Our workshop on neuromorphic computing closed yesterday evening. We had a great line up of speakers from a diverse range of platforms (electronic, magnetic, optical, mechanical etc), which led to lively discussions and a fantastic atmosphere. The field is moving very fast, with many exciting advances in areas like novel training procedures for large-scale neuromorphic physical learning machines. Test applications by now include even large-language models. Maybe in a few years we will see those physical learning machines replacing digital neural networks in areas where energy-efficiency is key or sensors need to be tightly integrated from the start or ultralow latency is crucial. We plan to continue this workshop in 2 years.
Here is the workshop photo, taken on the stairwell of the Max Planck Institute for the Science of Light (Erlangen, Germany).
The Workshop on Frontiers of Neuromorphic Computing is taking place at the Max Planck Institute for the Science of Light in Erlangen 5-7 September 2023.
The workshop schedule is now available under the programme tab!
Registration deadline extended until 1 August!
(Registration for posters or attendance only will still be possible until 15 August.)
We have reserved a contingent of rooms for participants until 9 July. Please check the accommodation tab for details.
Frontiers of Neuromorphic Computing
The recent explosion of deep learning applications imposes an urgent need for new energy-efficient alternative neuromorphic hardware concepts running at high speeds and relying on a high degree of parallelism. In this workshop, we will explore this rapidly developing area of (classical) neuromorphic computing over a range of scalable platforms, both on a theoretical and experimental level. These platforms include systems in the domains of optics, integrated photonics, spin systems, semi- and superconducting systems, soft matter, and others. In addition, new physical learning approaches will be discussed.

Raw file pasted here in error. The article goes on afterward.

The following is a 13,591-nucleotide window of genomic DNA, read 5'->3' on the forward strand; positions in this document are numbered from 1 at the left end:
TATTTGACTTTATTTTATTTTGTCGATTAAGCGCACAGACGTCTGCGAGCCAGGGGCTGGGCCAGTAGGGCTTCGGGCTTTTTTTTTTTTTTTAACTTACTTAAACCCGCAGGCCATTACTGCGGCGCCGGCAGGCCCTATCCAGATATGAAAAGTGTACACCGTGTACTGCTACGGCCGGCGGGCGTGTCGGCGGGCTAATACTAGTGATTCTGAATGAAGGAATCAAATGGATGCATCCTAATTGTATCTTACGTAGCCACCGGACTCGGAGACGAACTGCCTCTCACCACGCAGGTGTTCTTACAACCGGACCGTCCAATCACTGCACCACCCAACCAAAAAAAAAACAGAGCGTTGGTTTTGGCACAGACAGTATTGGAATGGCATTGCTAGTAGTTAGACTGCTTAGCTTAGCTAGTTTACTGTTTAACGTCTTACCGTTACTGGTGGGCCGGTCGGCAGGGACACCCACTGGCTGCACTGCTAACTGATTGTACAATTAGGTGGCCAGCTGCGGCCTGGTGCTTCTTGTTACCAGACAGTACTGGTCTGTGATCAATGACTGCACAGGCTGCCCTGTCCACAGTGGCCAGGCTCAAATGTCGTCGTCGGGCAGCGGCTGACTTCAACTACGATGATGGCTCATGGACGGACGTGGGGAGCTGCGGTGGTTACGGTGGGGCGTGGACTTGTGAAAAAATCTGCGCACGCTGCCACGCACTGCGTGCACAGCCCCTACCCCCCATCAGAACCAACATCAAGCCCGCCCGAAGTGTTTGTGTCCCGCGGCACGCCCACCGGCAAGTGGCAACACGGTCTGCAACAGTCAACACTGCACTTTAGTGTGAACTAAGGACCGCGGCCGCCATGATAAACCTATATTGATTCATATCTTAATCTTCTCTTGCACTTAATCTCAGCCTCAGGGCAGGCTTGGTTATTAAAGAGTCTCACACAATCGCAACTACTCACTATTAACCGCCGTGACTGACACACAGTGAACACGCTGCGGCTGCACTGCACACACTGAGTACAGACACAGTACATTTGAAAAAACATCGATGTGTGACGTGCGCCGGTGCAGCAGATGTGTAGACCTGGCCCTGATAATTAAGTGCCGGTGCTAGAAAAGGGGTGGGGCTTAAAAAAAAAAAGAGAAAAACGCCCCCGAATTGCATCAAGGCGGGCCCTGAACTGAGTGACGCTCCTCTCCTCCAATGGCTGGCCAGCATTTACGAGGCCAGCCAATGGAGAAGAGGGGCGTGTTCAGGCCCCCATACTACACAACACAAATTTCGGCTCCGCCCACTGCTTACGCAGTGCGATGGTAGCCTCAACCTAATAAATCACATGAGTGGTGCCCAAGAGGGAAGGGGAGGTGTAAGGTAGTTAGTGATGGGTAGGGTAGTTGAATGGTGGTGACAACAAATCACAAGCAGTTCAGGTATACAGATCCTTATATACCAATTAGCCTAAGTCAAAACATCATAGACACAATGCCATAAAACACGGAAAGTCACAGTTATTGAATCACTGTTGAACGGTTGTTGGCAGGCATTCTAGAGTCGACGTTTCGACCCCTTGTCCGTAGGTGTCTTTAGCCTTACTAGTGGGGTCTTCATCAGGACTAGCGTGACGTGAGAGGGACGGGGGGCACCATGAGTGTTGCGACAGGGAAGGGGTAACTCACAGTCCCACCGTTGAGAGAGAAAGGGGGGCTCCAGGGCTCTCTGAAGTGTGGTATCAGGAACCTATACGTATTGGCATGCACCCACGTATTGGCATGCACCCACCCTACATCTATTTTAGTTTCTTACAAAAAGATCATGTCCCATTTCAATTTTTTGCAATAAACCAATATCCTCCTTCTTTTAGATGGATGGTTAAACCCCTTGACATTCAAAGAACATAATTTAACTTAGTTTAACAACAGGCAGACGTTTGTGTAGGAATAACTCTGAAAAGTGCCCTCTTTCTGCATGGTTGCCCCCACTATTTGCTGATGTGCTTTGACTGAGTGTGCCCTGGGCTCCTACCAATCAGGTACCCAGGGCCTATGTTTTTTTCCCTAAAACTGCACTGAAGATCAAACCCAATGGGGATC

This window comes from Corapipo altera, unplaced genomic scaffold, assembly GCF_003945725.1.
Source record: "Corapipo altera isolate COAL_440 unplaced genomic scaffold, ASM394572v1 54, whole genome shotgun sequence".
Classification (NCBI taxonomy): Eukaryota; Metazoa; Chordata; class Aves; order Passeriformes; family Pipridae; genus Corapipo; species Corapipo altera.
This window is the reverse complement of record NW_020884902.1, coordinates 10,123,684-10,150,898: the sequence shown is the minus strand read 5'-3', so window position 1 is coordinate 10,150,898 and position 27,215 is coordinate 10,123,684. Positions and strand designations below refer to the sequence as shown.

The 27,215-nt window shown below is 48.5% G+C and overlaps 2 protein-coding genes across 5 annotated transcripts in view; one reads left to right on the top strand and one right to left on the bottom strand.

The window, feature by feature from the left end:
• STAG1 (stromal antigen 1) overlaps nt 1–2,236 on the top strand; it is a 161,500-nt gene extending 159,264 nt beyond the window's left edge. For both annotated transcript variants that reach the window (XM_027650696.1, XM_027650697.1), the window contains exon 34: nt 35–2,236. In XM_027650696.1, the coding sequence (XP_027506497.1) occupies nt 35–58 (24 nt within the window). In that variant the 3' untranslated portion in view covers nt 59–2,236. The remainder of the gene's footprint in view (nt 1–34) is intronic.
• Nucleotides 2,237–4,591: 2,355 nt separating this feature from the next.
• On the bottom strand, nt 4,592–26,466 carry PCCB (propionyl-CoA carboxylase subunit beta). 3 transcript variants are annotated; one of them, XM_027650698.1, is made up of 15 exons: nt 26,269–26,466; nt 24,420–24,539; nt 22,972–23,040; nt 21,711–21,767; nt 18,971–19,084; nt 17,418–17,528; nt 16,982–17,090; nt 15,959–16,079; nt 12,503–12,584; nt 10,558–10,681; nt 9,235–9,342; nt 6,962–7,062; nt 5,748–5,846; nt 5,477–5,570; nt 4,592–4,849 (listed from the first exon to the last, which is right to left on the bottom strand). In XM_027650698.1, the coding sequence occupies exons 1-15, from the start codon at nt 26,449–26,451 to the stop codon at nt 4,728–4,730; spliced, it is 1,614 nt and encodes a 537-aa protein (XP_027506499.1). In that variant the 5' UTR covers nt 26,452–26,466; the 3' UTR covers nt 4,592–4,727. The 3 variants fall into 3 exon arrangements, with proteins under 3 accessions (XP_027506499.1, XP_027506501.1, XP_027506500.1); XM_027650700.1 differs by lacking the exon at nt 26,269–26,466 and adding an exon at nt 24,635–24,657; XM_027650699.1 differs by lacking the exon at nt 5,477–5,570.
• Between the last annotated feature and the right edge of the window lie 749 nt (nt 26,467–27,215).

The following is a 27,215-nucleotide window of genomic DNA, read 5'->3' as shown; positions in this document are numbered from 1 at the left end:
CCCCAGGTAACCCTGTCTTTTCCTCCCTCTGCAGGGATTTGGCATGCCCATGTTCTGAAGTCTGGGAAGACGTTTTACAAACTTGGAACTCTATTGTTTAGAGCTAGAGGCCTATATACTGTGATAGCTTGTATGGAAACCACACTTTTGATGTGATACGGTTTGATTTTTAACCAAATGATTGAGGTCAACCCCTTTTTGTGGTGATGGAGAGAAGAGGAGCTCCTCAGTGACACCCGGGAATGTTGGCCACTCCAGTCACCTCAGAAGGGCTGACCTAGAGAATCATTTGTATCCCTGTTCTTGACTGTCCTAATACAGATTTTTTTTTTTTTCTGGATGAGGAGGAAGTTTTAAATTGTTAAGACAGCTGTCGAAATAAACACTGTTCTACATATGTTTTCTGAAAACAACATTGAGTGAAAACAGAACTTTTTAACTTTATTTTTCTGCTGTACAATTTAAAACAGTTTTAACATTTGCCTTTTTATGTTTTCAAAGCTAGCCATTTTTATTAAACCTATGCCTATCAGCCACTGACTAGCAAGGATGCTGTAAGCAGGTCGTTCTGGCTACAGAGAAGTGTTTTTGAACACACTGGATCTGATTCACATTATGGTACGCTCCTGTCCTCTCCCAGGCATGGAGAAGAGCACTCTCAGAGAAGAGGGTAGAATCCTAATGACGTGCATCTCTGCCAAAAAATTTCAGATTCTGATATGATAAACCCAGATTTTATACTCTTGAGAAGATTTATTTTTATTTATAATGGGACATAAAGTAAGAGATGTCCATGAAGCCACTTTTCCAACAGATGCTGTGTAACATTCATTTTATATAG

Confirmed invited speakers
Wolfram Pernice (Heidelberg)
Julie Grollier (CNRF Thales):
Training physical systems with equilibrium propagation
Menachem (Nachi) Stern (U Penn):
Physical learning of energy-efficient solutions
Alexander Lvovsky (Oxford):
All-optical training of a neural network
Benjamin Scellier (Rain)
Alexander Khajetoorians (Radboud University):
Using model atomic spin systems to learn about in materia computing
Claudio Conti (Rome):
Theory and experiments in neuromorphic computing with classical waves
Sonia Buckley (NIST):
A general approach to fast online training on real neuromorphic systems
Daniel Brunner (CNRS, FEMTO-ST)
Abu Sebastian (IBM):
The IBM HERMES project chip: the most advanced analog in-memory computing chip based on memristive devices
Firooz Aflatouni (U Penn):
Integrated photonic deep networks for image classification
Tatsuhiro Onodera (Cornell):
Deep physical neural networks trained with in-situ backpropagation
Demetri Psaltis (EPFL)
Sylvain Gigan (Paris):
Exploiting light scattering for optical computing
Johannes Schemmel (Heidelberg):
Novel concepts for fast analog neuromorphic computing
Gyorgy Csaba (Budapest):
Training dynamical systems to do computing
Darius Bunander (lightmatter):
Accelerating AI through photonic computing and communication
Andrea Liu (U Penn)
The in-person workshop will start on 5 September at 9 am and end on 7 September at approximately 5:30 pm. There will be invited talks, contributed talks, a poster session and a panel discussion. On Wednesday, we will organise a conference dinner which is included in the registration fee.